Export-reliant Sweden's avoidance of the worst problems of the eurozone crisis may have come at a price: A strong crown risks dampening economic growth by dragging on exporters, who need a favorable exchange rate.
The economy has been steadily slowing, and growth this year is set for a relatively anemic 1 percent, according to the central bank.
After the crash following the collapse of Lehman Brothers, Sweden bounced back quickly. It grew 6.6 percent in 2010.
A major factor in that rebound was a fall in the currency. Sweden gets about half its gross domestic product from exports.
It is a very different climate now. Seeking a refuge from eurozone trouble, investors have poured into the crown, driving up the currency's market value and hitting growth accordingly.
"In 2009, 2010 and a little way into 2011 we had a lot of help from a weak Swedish crown that let us take market share in the eurozone countries," said Santhe Dahl, chief executive of VIDA, Sweden's biggest privately owned timber sawmill, which exports around 80 percent of production to the rest of Europe, the United States and Asia.
"That has slammed back the other way now," he said.
The annual average rate of the crown against the euro in 2005-2010 never fell below 9.2 and at its weakest stood at 11.6 in 2009. On a trade-weighted basis, the crown also weakened sharply after the collapse of Lehman in 2008.
By contrast, the crown was at around 8.7 to the euro on Tuesday, matching its 2012 average. The trade-weighted TCW-index has strengthened to 118 points from around 156 in March 2009 — roughly 25 percent.
Stefan Folster, chief economist at business lobby Svenskt Naringsliv, reckons a 5 percent rise in the crown in trade-weighted terms knocks 0.3 percentage points off GDP growth.
DOUBLE EDGED SWORD
The crown's unusual strength has come partly because global investors have been attracted by robust public finances and an AAA debt rating.
The strong fundamentals have meant borrowing costs have remained low and Swedish banks and businesses have retained access to funding, in contrast to rivals in weaker countries.
"In this new world, where the crown is a quality currency, it doesn't fall to pieces in the shape of a major weakening," said Swedbank economist Cecilia Skingsley.
But with Swedish companies already facing labor costs that are the second-highest in Europe, according to 2011 Eurostat data, the currency just adds to exporters problems.
The weakening economy and additional headwind from the crown pushed redundancy notices up to their highest level in more than three years in October, though the flood eased somewhat in the final two months of the year.
Unemployment, at 7.5 percent in October, is seen peaking at around 8.5 percent, still lower than most of Europe. But it is high for a government that has held power for six years by promising more jobs and better growth.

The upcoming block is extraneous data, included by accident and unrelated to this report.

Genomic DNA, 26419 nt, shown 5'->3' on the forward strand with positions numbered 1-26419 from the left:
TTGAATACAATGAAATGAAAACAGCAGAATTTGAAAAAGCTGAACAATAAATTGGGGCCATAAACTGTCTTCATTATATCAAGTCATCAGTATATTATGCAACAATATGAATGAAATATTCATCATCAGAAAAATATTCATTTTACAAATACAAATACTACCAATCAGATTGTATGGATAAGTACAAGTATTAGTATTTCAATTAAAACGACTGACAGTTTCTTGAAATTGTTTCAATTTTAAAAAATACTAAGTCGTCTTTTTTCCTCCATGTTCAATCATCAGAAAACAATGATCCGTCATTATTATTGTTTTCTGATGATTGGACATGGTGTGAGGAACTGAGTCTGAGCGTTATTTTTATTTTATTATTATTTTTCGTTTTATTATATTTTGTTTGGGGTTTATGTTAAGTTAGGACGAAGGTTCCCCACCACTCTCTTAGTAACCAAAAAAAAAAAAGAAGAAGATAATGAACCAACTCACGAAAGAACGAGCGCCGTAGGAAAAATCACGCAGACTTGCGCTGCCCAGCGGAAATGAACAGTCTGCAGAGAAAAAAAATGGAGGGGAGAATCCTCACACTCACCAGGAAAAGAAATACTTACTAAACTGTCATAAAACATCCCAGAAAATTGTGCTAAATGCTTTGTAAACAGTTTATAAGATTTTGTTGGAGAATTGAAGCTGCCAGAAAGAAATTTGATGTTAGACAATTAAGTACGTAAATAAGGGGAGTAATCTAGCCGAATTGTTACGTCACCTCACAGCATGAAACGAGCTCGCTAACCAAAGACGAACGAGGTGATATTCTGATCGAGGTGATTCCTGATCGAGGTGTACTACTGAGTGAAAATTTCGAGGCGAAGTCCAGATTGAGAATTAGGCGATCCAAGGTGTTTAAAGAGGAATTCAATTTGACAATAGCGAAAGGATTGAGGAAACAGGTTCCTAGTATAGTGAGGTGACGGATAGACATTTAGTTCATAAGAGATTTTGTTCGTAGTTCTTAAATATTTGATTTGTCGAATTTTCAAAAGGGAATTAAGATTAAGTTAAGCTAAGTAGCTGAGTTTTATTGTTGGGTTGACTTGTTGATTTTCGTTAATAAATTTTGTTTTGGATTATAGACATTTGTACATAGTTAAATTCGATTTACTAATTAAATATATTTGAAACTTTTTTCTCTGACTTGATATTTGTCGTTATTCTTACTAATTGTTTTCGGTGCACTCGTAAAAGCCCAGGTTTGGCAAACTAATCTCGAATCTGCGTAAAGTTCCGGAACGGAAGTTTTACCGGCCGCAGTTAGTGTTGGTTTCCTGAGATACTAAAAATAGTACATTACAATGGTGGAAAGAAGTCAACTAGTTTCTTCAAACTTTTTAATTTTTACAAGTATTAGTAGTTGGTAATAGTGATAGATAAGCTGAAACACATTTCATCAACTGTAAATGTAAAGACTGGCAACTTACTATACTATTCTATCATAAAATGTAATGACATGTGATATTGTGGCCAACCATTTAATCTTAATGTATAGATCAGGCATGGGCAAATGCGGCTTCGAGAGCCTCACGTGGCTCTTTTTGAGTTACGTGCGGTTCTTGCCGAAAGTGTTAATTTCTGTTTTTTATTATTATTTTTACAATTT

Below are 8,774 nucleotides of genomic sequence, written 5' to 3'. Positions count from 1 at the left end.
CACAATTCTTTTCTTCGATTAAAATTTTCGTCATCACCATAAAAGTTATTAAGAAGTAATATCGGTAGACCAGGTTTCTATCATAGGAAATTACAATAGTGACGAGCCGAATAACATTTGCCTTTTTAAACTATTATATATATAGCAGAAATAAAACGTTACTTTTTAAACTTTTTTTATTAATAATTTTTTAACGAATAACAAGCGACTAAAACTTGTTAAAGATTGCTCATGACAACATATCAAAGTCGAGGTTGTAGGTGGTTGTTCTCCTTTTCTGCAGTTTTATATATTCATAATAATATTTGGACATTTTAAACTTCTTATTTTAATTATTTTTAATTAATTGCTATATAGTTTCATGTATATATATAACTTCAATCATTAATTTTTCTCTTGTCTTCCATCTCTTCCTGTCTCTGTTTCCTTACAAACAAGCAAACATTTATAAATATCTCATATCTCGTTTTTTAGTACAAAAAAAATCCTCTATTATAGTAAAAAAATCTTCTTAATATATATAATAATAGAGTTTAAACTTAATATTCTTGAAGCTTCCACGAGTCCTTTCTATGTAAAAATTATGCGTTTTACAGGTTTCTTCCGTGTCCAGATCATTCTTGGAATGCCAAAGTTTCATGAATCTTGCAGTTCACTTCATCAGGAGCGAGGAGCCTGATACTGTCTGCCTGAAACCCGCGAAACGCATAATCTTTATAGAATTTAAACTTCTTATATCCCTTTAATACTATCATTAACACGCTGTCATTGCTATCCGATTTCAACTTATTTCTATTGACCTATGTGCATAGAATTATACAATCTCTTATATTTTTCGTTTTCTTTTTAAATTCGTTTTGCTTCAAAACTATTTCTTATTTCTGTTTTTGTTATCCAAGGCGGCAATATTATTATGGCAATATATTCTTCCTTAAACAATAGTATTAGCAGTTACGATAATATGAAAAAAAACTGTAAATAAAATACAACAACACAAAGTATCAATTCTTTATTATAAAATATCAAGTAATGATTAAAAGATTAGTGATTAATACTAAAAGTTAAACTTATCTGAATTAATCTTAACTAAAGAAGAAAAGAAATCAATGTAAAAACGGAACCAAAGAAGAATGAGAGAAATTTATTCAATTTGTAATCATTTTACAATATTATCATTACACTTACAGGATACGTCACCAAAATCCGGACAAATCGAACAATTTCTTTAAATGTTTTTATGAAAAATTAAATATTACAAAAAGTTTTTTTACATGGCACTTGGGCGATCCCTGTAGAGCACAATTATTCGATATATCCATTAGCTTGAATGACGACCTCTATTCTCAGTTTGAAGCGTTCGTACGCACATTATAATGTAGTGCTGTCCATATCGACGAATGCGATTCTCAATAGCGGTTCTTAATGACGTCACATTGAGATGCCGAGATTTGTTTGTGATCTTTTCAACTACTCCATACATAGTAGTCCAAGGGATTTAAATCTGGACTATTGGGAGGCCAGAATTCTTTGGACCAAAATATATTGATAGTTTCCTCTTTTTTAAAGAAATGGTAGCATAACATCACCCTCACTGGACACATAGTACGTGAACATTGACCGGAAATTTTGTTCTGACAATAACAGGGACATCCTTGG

"Many smaller Swedish companies have manufacturing in Sweden but largely sell to the rest of Europe and they are having a rough time," said Nordea Equity Strategist Mattias Eriksson.
A central bank survey from October last year showed then that in some export sectors profitability was under strong pressure due to the stronger crown and that those firms were planning "extensive rationalization and cost-saving measures."
Little is expected to change at the moment.
Unlike Switzerland, where a surging franc has led to a currency cap, Sweden's central bank has shown little sign of concern about crown strength, which has been kept despite three rate cuts last year and likely further policy easing in 2013.
The main interest rates are currently 1.00 percent.
Central bank Governor Stefan Ingves said last year it was very unlikely the bank would intervene. Indeed, the bank last intervened — to try to strengthen the crown — in 2001.
Nor is Finance Minister Anders Borg likely to hurt his record for prudence with a spending spree, even if he said last week he would like a weaker currency.
The Riksbank reckons the crown will stay at its current trade-weighted level this year and strengthen in 2014 and 2015.
It is no surprise, then, that Swedish purchasing managers are among the gloomiest in Europe.
"If core markets are weak for export companies and in addition the crown remains comparatively strong, the hit is a combination of a volume impact and difficulties in profitability due to the crown," said Danske Markets analyst Michael Grahn.
All that is left for companies is to explore how they can reduce costs, negotiate with unions to keep wage rises in check and hope for legislation to make life easier for businesses so they can remain as competitive as possible.
"We are really looking at every expense, every little detail, down to the amount of cookies for coffee. That is simply the way you have to deal with this," said sawmill chief Dahl.
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